The author starts off his editorial by recounting his alleged experience with a chase tour. He tells of how the customers were white knuckled and trembling with fear, but Lamphere provides no evidence to back this point up. In fact, he said in a post on his message board that his pictures provide the evidence. The only picture of one of the tourists is of a young blonde woman that is smiling gleefully for the camera. Where's the terrified look on this woman's face? Where's the paralyzing fear that's been introduced to this young lady?
Continuing, Lamphere attempts to tell the differences between storm chasers and storm spotters. Lamphere's first point in differentiating the two is the fact that spotters are trained by the National Weather Service to act as such. What Lamphere fails to also relay is the fact that many chasers have also had the same training that these storm spotters have had and often attend the classes more than once.
Lamphere then goes on to say that storm chasers do not take the time to call in or report what they're seeing. This is entirely false as a majority of chasers that I've met make every effort to call in reports to the National Weather Service offices via either cell phone or amateur radio.
Lan also claims most chasers are "adrenaline junkies" and often make inconsiderate comments to victims. This is entirely untrue as the adrenaline aspect that's associated with chasing is rather low. Most chases consist of driving very long hours over extremely flat terrain. This doesn't rank very high on the adrenaline factor in my book; although I do enjoy seeing the beauty that the plains has to offer. Once storms begin to fire, then the chaser must work to get into a position to see the updraft base in order to see what exactly the storm is doing. Once in that position, and if anything interesting is taking place, then it's more of a sense of awe than a rush of adrenaline.
If only "adrenaline junkies" made up chasing, then there would be very few chasers left roaming the Great Plains of America. Instead, those chasers would go on to pursue more exciting activities, such as sky diving, bungee jumping, etc... Also, I don't know of any chasers who want to see any tornado go through a community, and if one does, then they certainly won't go and interview victims. Chasers HAVE helped communities that have been affected by tornadoes. Refer to Amos Magliocco's chase account of the Fort Worth tornado of March 28, 2000. This is only one instance of this happening as there are many.
In the article, Lamphere also "informs" us that spotters are often licensed amateur radio operators and instead of driving after a storm, most sit and wait for the storm to come to them. Once again, Lamphere fails to point out that many chasers are also ham radio operators and use their radios to communicate with other chasers and report severe weather to the National Weather Service. Lamphere seems to think that spotters are superior because they sit in one spot and wait for the storm.
Besides not being totally true in the case of mobile spotters, Lamphere fails to take into account a spotter who happens to be thirty miles away. If a fixed spotter is thirty miles away from a possibly tornadic storm that's moving twenty five miles per hour towards his position, then it will be over an hour before he/she might have the chance to see what's going on in regard to the main area of concern with the storm. On the other hand, a chaser who's thirty miles away will pursue the storm and try to get into position to have a good contrast view of the updraft base. In doing this, the chaser will be able to report severe weather quicker than the spotter who's still waiting for the storm to come to him. By possibly being able to report on a situation quicker, the chaser is helping warn the public and the National Weather Service in confirming what the radar is showing.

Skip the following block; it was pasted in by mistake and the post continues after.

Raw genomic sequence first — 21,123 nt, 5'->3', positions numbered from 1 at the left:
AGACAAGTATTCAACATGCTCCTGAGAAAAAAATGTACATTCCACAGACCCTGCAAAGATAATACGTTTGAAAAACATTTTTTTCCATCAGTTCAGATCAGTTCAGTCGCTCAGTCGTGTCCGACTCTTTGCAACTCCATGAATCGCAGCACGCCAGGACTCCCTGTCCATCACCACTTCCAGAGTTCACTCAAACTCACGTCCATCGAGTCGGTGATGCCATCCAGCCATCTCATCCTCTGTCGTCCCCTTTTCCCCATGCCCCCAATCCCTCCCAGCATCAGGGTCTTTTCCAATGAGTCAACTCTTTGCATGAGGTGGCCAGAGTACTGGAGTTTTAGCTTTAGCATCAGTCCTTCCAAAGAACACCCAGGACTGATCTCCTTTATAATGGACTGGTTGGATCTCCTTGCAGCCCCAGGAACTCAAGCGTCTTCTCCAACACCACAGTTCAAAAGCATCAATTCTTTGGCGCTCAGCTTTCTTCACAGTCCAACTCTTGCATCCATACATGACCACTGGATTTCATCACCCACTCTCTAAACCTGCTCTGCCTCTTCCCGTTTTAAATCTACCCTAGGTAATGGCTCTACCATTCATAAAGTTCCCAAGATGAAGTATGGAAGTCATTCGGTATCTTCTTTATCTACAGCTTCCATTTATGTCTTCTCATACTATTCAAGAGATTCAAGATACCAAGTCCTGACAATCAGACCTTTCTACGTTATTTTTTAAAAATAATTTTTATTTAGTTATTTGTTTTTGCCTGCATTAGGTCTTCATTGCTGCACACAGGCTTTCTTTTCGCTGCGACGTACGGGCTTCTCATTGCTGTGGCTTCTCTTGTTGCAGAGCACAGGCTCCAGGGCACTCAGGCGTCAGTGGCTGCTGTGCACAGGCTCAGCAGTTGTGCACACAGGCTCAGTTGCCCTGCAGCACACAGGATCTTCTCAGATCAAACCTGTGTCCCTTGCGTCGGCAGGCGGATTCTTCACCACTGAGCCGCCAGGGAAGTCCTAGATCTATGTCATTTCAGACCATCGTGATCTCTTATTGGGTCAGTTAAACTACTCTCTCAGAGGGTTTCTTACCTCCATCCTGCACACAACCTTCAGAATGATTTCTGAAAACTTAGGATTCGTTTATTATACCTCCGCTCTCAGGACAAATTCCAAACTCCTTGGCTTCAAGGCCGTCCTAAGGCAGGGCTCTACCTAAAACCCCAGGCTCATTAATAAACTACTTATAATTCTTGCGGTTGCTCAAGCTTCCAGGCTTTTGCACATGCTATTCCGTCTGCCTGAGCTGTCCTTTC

Although I don't commend what the author writes, I do praise all the spotters who volunteer their time for the public and turn in accurate reports. These spotters provide an invaluable service to the public and the National Weather Service. These gracious volunteers do a fantastic job in helping their communities, but Lamphere's biased article is completely off base when it comes to chasers. To witness what a fantastic job that chasers and spotters can do to help communities, then one only needs to refer to the May 3, 1999 tornado outbreak. If not for the efforts of chasers and spotters calling in reports, then there's no telling how many might have died on that day.
If one's only motive for chasing is playing a life and death game, then that person has missed the point. Thankfully, there's only a small minority of chasers who are out there for this reason. Mr. Lamphere, storm chasing is about having a sincere interest in what makes the atmosphere and storms work, learning to forecast and witness what Mother Nature has to offer; from beautifully sculpted LP supercells; to intense squall lines; and even to some of the most beautiful sunsets that can be seen by the human eye.
Chasing also involves calling in severe weather reports. It's not about being pumped full of adrenaline as one rushes to get out of a tornado alive. It's unfortunate that this man never learned the true meaning of what it is to chase as he seems to have the wrong impression, and now, Lamphere is publishing his vendetta-like views. People who do no further research might come away believing what Lamphere has to say, but let's hope this won't be the case.
Remember, don't believe everything that's posted on the internet or in the media! Especially from a person with questionable intentions and credibility.